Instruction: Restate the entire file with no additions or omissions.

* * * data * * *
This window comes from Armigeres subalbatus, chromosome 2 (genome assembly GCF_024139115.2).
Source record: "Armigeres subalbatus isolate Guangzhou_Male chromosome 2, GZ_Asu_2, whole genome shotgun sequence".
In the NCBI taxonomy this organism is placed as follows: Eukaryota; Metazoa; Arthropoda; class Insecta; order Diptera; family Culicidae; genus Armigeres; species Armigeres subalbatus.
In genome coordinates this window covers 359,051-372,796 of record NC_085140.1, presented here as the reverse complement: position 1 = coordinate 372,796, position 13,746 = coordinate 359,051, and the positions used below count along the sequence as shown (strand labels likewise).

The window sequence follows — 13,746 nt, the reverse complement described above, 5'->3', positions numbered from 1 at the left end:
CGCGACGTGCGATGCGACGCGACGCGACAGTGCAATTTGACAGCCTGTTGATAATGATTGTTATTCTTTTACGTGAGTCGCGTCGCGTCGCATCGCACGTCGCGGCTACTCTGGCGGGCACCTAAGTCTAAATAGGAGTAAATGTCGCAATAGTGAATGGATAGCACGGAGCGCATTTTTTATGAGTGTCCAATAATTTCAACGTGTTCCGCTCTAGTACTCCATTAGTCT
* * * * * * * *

This window comes from Armigeres subalbatus, chromosome 2 (genome assembly GCF_024139115.2).
Source record: "Armigeres subalbatus isolate Guangzhou_Male chromosome 2, GZ_Asu_2, whole genome shotgun sequence".
In the NCBI taxonomy this organism is placed as follows: Eukaryota; Metazoa; Arthropoda; class Insecta; order Diptera; family Culicidae; genus Armigeres; species Armigeres subalbatus.
In genome coordinates this window covers 359,051-372,796 of record NC_085140.1, presented here as the reverse complement: position 1 = coordinate 372,796, position 13,746 = coordinate 359,051, and the positions used below count along the sequence as shown (strand labels likewise).

The window sequence follows — 13,746 nt, the reverse complement described above, 5'->3', positions numbered from 1 at the left end:
CGCGACGTGCGATGCGACGCGACGCGACAGTGCAATTTGACAGCCTGTTGATAATGATTGTTATTCTTTTACGTGAGTCGCGTCGCGTCGCATCGCACGTCGCGGCTACTCTGGCGGGCACCTAAGTCTAAATAGGAGTAAATGTCGCAATAGTGAATGGATAGCACGGAGCGCATTTTTTATGAGTGTCCAATAATTTCAACGTGTTCCGCTCTAGTACTCCATTAGTCT